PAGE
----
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Archive for the ‘cosmology’ Category

There’s a harrible (okay horrible!) new movie in process of creation. I won’t advertize it more than to say that, and maybe it will never see the light of day, but in case it does, this is my response.

Copernicus Desecrated

Welcome to Sungenis world
Where gravity’s dead and Earth unwhirled
And all the realm of discovery furled.
 
Venus may orbit the mighty Sun,
But we suppose it does so just for fun
While Mars just meanders a blood-stained run.
 
And the stars whirl round us, faster than light
Yet leave no trail of their terrible flight —
For which give thanks; ‘twould sear the sight.
 
…Velvet black is the sky of our night
Rich with the dance of galactic might
Pure and deep, as of infinite height.
 
Not to mention the Hadley cell
That swept ol’ Chris on the ocean swell
Whence the Gulf Stream returned his ships as well.
 
Some may long for world less stunning
A paste-up world, inept at running,
Each motion, the whim of Deity cunning.
 
But give me my ration of Logos Land
Alive in itself, and alight from the Hand
Of a Lord so humble, he lets us stand
 
On our own two feet.
Praise him for bitter; praise for sweet.
Love Him who gives us minds to meet.

Reflections

The importance of gravity is at stake when the motion of the earth is denied. Gravity is what makes the earth circle the sun and what makes all the other planets do the same and what makes the Moon circle the earth. (Ellipse the earth if you will. :)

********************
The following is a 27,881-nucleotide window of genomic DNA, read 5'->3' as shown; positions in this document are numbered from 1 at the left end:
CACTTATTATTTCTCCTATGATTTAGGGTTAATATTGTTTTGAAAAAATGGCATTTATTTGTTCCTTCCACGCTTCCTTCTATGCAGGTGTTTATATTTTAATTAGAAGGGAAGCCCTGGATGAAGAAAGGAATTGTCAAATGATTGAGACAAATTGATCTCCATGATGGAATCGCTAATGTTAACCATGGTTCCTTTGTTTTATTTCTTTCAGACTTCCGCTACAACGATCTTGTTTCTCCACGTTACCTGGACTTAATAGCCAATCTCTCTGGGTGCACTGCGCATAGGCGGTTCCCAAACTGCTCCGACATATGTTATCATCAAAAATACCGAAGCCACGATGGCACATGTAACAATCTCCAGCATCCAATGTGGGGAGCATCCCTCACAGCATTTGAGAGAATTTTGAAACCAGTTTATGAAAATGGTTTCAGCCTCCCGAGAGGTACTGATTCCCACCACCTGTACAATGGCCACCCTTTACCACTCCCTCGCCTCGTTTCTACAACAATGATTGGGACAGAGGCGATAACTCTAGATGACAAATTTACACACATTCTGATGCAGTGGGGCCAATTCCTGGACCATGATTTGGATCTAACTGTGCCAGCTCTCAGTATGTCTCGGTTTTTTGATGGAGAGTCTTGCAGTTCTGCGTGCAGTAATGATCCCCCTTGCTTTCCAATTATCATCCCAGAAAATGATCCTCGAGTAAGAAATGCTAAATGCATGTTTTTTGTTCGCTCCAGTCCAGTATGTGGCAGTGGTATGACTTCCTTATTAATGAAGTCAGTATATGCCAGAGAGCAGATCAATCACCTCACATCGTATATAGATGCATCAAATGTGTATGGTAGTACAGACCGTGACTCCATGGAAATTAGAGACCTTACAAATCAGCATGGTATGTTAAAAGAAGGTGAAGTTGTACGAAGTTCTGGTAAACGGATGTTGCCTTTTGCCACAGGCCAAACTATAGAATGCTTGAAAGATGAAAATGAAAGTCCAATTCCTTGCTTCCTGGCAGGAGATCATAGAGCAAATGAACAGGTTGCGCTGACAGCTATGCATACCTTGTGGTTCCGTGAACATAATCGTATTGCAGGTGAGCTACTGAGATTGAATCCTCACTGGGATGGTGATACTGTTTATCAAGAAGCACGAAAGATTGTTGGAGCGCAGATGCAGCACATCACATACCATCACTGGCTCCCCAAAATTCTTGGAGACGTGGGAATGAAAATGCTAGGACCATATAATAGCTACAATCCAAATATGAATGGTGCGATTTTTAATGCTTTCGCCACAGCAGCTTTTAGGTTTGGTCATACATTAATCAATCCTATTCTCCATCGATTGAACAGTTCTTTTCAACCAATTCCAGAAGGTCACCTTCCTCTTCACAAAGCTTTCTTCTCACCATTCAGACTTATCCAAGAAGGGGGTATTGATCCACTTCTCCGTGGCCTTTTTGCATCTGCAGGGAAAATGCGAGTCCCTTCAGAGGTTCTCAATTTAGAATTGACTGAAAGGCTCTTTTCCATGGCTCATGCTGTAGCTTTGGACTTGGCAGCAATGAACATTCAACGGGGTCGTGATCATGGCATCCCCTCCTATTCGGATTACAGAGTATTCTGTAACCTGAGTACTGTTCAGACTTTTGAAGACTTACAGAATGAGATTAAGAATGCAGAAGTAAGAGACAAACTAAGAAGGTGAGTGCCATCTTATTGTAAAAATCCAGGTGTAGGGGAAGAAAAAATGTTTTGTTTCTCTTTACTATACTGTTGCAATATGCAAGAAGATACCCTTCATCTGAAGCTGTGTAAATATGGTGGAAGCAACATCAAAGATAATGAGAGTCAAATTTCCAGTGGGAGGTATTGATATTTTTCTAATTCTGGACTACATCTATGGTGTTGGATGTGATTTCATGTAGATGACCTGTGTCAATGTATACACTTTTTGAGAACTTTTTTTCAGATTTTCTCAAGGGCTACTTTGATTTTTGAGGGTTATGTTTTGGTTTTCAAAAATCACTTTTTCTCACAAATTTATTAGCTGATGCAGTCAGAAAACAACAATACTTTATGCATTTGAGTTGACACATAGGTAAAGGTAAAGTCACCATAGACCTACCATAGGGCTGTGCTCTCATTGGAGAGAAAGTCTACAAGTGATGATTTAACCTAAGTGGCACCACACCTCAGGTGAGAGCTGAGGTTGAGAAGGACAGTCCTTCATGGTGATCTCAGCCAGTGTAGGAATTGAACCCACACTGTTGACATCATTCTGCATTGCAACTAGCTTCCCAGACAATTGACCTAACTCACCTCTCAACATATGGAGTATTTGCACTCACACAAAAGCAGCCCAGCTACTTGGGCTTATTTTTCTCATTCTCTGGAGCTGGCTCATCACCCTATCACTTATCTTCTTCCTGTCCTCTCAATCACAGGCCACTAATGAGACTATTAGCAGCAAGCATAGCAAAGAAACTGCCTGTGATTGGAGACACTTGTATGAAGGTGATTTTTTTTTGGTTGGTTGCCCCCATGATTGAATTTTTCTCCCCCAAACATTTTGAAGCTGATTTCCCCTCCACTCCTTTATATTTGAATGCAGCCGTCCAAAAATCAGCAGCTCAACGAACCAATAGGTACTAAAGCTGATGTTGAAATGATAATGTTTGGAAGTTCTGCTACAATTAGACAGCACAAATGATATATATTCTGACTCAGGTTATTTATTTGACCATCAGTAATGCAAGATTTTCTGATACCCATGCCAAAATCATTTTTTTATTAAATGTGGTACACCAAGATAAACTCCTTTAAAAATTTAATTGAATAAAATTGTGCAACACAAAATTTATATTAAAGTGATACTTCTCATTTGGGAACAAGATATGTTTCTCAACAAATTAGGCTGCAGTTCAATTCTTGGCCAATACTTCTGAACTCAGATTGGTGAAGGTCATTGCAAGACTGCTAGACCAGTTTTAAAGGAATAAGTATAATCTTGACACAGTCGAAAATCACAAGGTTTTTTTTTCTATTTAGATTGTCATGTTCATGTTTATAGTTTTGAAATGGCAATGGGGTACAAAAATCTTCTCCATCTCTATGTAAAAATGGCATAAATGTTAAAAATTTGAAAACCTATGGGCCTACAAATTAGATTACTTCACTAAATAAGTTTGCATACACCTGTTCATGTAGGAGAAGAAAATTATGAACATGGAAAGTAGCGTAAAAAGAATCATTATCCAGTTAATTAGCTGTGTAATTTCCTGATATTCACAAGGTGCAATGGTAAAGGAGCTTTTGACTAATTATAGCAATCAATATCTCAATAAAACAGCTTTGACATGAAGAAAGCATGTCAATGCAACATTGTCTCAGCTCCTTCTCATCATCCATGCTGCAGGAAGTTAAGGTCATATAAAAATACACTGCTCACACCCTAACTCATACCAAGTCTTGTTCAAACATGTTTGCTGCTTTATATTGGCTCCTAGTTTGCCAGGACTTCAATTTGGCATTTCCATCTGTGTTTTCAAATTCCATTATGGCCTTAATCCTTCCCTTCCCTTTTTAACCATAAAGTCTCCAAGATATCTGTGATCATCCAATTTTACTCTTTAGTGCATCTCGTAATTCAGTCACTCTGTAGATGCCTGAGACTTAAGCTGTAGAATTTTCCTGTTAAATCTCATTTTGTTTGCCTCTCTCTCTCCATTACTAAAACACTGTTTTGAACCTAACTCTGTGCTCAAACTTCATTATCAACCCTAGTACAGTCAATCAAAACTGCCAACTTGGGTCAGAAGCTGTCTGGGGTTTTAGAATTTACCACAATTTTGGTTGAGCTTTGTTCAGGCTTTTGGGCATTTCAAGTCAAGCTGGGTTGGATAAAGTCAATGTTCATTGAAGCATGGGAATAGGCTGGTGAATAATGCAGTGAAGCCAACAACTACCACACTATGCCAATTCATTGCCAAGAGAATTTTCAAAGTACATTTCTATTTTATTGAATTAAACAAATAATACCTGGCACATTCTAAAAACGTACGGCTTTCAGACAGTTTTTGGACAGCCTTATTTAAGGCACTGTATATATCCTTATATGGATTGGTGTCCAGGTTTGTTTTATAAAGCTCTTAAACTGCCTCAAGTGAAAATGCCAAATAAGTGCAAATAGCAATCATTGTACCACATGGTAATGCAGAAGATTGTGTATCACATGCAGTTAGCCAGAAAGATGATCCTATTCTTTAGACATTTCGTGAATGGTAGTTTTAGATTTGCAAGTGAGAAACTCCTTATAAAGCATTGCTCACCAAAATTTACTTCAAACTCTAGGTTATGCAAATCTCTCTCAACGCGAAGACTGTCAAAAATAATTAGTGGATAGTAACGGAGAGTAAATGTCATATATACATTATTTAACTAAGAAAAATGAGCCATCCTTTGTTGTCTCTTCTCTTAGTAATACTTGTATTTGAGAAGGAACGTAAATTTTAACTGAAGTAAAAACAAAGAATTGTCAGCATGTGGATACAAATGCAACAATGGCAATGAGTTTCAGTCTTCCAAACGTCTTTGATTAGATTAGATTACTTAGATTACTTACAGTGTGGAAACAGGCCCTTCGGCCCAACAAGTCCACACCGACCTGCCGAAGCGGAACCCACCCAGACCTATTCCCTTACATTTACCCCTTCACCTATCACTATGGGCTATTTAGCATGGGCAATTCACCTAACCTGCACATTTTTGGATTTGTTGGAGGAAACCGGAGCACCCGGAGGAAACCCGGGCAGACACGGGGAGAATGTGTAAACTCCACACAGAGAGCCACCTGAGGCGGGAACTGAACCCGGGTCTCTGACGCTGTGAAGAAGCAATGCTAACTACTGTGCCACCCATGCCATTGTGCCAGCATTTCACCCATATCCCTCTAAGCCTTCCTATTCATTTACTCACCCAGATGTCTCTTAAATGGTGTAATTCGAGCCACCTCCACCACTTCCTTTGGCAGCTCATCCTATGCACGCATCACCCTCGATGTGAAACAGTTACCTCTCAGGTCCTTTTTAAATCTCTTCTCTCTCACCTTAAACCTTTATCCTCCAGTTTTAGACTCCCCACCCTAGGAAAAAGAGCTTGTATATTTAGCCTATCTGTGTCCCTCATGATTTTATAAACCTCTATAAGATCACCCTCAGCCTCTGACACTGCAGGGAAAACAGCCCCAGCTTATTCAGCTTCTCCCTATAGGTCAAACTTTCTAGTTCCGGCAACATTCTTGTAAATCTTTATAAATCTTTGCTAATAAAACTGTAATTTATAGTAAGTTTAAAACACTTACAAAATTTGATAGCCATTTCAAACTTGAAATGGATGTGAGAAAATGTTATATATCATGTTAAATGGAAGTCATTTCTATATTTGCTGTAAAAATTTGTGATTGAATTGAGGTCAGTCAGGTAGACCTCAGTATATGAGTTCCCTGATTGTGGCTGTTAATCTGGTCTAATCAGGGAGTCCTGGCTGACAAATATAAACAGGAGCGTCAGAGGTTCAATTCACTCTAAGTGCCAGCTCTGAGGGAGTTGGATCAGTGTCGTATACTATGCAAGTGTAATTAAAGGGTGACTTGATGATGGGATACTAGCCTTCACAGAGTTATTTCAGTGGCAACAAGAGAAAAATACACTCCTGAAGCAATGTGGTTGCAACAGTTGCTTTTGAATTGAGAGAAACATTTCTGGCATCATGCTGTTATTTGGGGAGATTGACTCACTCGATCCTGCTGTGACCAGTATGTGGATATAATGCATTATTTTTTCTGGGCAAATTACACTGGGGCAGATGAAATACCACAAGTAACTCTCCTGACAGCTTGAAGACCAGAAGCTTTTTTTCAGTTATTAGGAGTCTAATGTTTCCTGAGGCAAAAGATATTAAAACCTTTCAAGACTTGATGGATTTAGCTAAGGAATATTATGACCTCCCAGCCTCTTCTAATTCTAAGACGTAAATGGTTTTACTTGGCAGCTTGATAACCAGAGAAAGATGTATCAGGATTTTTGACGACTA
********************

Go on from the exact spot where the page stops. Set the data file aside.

If Earth does not orbit the Sun, but is stationary in the universe, then it is not subject to gravity which is what makes everything else follow their orbits, which is what makes spoons fall and apples fall (notes from Galileo and Newton respectively) and also makes the moons of Jupiter circle their planet.
Yes, Einstein may have said that observation would not force you to choose one model over another, earth-centered or not, but the quest for an orderly universe (Wisdom 11:20) would. And that is the foundation of the scientific revolution which these blokes would like to upend in favor of an unbelievably brash and careless critique, a real desecration of Copernicus, and a ridiculous defense of the Italian inquisition’s censure of Galileo.
A universe where gravity is occasional! Pathetic!
And all the stars of the universe whirl round us every 24 hours… Spare me! But if it were so, the slightest offset, such as a photograph from a space vehicle, would find a sky with streaks instead of points of light.

Velvet sky

A note about the “velvet” sky. Anyone who has a printer in the modern world knows the difference between flat black, which is what we have with black ink, and that specially rich black from a color printer. Similarly, the night sky is that rich black — it is not flat. You see that when you look. Why?

Well, perhaps we really do see, one photon at a time, all those galaxies that are in the Hubble photos, but, not having a 16-hour exposure, we get only enough photons to make the darkness not flat. Imperceptibly sparkling.